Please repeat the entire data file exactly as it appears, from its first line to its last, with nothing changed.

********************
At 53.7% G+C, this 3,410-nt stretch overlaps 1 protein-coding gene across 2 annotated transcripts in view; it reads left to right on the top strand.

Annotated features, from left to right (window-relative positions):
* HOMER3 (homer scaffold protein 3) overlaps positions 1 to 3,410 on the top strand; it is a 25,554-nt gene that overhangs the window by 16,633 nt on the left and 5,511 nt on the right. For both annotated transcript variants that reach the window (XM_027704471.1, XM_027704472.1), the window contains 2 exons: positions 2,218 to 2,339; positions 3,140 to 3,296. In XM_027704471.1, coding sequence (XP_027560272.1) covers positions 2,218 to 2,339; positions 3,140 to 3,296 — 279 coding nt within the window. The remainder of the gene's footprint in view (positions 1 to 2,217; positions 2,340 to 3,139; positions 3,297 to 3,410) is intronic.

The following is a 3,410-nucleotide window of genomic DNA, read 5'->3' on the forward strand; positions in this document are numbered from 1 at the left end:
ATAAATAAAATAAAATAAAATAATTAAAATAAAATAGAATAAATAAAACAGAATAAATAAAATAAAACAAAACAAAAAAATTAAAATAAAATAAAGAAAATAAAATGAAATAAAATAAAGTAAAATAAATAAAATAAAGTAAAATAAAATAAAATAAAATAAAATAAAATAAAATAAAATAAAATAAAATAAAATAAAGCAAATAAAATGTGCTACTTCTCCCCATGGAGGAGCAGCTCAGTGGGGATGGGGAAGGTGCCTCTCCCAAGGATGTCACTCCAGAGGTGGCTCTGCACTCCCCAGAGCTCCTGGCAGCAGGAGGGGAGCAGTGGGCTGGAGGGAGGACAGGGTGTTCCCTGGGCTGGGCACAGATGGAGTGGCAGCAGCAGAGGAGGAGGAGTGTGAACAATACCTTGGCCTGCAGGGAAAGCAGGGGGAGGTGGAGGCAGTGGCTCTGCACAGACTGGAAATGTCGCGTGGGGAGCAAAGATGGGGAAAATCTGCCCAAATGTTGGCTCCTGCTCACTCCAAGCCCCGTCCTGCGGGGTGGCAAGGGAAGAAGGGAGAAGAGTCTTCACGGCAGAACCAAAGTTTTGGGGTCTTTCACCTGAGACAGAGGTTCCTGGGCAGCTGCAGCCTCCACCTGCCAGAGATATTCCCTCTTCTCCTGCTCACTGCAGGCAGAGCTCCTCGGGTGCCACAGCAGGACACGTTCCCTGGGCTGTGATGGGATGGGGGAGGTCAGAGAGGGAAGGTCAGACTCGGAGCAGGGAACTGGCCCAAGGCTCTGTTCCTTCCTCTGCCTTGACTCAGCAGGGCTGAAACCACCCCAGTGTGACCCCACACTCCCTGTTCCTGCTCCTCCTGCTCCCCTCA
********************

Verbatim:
At 53.7% G+C, this 3,410-nt stretch overlaps 1 protein-coding gene across 2 annotated transcripts in view; it reads left to right on the top strand.

Annotated features, from left to right (window-relative positions):
* HOMER3 (homer scaffold protein 3) overlaps positions 1 to 3,410 on the top strand; it is a 25,554-nt gene that overhangs the window by 16,633 nt on the left and 5,511 nt on the right. For both annotated transcript variants that reach the window (XM_027704471.1, XM_027704472.1), the window contains 2 exons: positions 2,218 to 2,339; positions 3,140 to 3,296. In XM_027704471.1, coding sequence (XP_027560272.1) covers positions 2,218 to 2,339; positions 3,140 to 3,296 — 279 coding nt within the window. The remainder of the gene's footprint in view (positions 1 to 2,217; positions 2,340 to 3,139; positions 3,297 to 3,410) is intronic.

The following is a 3,410-nucleotide window of genomic DNA, read 5'->3' on the forward strand; positions in this document are numbered from 1 at the left end:
ATAAATAAAATAAAATAAAATAATTAAAATAAAATAGAATAAATAAAACAGAATAAATAAAATAAAACAAAACAAAAAAATTAAAATAAAATAAAGAAAATAAAATGAAATAAAATAAAGTAAAATAAATAAAATAAAGTAAAATAAAATAAAATAAAATAAAATAAAATAAAATAAAATAAAATAAAATAAAATAAAGCAAATAAAATGTGCTACTTCTCCCCATGGAGGAGCAGCTCAGTGGGGATGGGGAAGGTGCCTCTCCCAAGGATGTCACTCCAGAGGTGGCTCTGCACTCCCCAGAGCTCCTGGCAGCAGGAGGGGAGCAGTGGGCTGGAGGGAGGACAGGGTGTTCCCTGGGCTGGGCACAGATGGAGTGGCAGCAGCAGAGGAGGAGGAGTGTGAACAATACCTTGGCCTGCAGGGAAAGCAGGGGGAGGTGGAGGCAGTGGCTCTGCACAGACTGGAAATGTCGCGTGGGGAGCAAAGATGGGGAAAATCTGCCCAAATGTTGGCTCCTGCTCACTCCAAGCCCCGTCCTGCGGGGTGGCAAGGGAAGAAGGGAGAAGAGTCTTCACGGCAGAACCAAAGTTTTGGGGTCTTTCACCTGAGACAGAGGTTCCTGGGCAGCTGCAGCCTCCACCTGCCAGAGATATTCCCTCTTCTCCTGCTCACTGCAGGCAGAGCTCCTCGGGTGCCACAGCAGGACACGTTCCCTGGGCTGTGATGGGATGGGGGAGGTCAGAGAGGGAAGGTCAGACTCGGAGCAGGGAACTGGCCCAAGGCTCTGTTCCTTCCTCTGCCTTGACTCAGCAGGGCTGAAACCACCCCAGTGTGACCCCACACTCCCTGTTCCTGCTCCTCCTGCTCCCCTCA